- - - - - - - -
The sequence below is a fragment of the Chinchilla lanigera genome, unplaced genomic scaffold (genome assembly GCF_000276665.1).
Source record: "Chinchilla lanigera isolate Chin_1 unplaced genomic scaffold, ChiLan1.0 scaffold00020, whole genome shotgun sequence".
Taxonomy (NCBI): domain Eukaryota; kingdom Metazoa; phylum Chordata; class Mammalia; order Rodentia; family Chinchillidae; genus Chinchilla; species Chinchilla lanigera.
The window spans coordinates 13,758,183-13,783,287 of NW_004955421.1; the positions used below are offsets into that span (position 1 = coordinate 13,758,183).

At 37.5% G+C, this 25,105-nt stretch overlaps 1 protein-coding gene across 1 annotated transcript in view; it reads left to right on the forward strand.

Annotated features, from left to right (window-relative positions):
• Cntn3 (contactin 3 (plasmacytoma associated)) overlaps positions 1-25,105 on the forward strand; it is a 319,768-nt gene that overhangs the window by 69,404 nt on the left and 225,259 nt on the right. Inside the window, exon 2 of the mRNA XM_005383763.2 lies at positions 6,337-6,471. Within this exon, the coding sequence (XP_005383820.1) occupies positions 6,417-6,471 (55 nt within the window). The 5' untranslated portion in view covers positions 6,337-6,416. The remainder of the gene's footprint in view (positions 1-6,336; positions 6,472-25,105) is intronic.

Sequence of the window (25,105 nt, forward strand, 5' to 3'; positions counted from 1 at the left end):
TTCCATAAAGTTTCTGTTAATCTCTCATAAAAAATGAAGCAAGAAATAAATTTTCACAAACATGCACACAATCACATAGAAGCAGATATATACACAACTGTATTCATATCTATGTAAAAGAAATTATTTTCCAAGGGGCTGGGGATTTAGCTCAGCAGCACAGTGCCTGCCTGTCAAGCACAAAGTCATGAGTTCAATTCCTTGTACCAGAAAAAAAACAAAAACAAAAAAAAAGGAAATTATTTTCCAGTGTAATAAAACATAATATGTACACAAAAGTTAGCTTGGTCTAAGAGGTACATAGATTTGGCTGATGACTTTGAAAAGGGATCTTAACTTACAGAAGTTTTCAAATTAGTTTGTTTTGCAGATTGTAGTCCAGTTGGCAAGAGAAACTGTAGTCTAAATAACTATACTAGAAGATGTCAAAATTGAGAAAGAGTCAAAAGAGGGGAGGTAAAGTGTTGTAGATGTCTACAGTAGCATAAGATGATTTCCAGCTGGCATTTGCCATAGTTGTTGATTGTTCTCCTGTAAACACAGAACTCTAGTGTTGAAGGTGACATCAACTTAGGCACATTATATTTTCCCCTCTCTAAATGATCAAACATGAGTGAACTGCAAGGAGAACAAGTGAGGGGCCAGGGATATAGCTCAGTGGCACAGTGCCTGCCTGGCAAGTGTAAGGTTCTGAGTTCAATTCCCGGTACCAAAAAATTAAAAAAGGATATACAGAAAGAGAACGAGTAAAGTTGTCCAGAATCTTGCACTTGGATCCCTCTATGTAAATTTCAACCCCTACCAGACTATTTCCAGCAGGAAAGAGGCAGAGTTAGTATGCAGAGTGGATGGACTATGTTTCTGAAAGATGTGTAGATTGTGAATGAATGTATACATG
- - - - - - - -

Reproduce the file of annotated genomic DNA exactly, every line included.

The sequence below is a fragment of the Chinchilla lanigera genome, unplaced genomic scaffold (genome assembly GCF_000276665.1).
Source record: "Chinchilla lanigera isolate Chin_1 unplaced genomic scaffold, ChiLan1.0 scaffold00020, whole genome shotgun sequence".
Taxonomy (NCBI): domain Eukaryota; kingdom Metazoa; phylum Chordata; class Mammalia; order Rodentia; family Chinchillidae; genus Chinchilla; species Chinchilla lanigera.
The window spans coordinates 13,758,183-13,783,287 of NW_004955421.1; the positions used below are offsets into that span (position 1 = coordinate 13,758,183).

At 37.5% G+C, this 25,105-nt stretch overlaps 1 protein-coding gene across 1 annotated transcript in view; it reads left to right on the forward strand.

Annotated features, from left to right (window-relative positions):
• Cntn3 (contactin 3 (plasmacytoma associated)) overlaps positions 1-25,105 on the forward strand; it is a 319,768-nt gene that overhangs the window by 69,404 nt on the left and 225,259 nt on the right. Inside the window, exon 2 of the mRNA XM_005383763.2 lies at positions 6,337-6,471. Within this exon, the coding sequence (XP_005383820.1) occupies positions 6,417-6,471 (55 nt within the window). The 5' untranslated portion in view covers positions 6,337-6,416. The remainder of the gene's footprint in view (positions 1-6,336; positions 6,472-25,105) is intronic.

Sequence of the window (25,105 nt, forward strand, 5' to 3'; positions counted from 1 at the left end):
TTCCATAAAGTTTCTGTTAATCTCTCATAAAAAATGAAGCAAGAAATAAATTTTCACAAACATGCACACAATCACATAGAAGCAGATATATACACAACTGTATTCATATCTATGTAAAAGAAATTATTTTCCAAGGGGCTGGGGATTTAGCTCAGCAGCACAGTGCCTGCCTGTCAAGCACAAAGTCATGAGTTCAATTCCTTGTACCAGAAAAAAAACAAAAACAAAAAAAAAGGAAATTATTTTCCAGTGTAATAAAACATAATATGTACACAAAAGTTAGCTTGGTCTAAGAGGTACATAGATTTGGCTGATGACTTTGAAAAGGGATCTTAACTTACAGAAGTTTTCAAATTAGTTTGTTTTGCAGATTGTAGTCCAGTTGGCAAGAGAAACTGTAGTCTAAATAACTATACTAGAAGATGTCAAAATTGAGAAAGAGTCAAAAGAGGGGAGGTAAAGTGTTGTAGATGTCTACAGTAGCATAAGATGATTTCCAGCTGGCATTTGCCATAGTTGTTGATTGTTCTCCTGTAAACACAGAACTCTAGTGTTGAAGGTGACATCAACTTAGGCACATTATATTTTCCCCTCTCTAAATGATCAAACATGAGTGAACTGCAAGGAGAACAAGTGAGGGGCCAGGGATATAGCTCAGTGGCACAGTGCCTGCCTGGCAAGTGTAAGGTTCTGAGTTCAATTCCCGGTACCAAAAAATTAAAAAAGGATATACAGAAAGAGAACGAGTAAAGTTGTCCAGAATCTTGCACTTGGATCCCTCTATGTAAATTTCAACCCCTACCAGACTATTTCCAGCAGGAAAGAGGCAGAGTTAGTATGCAGAGTGGATGGACTATGTTTCTGAAAGATGTGTAGATTGTGAATGAATGTATACATG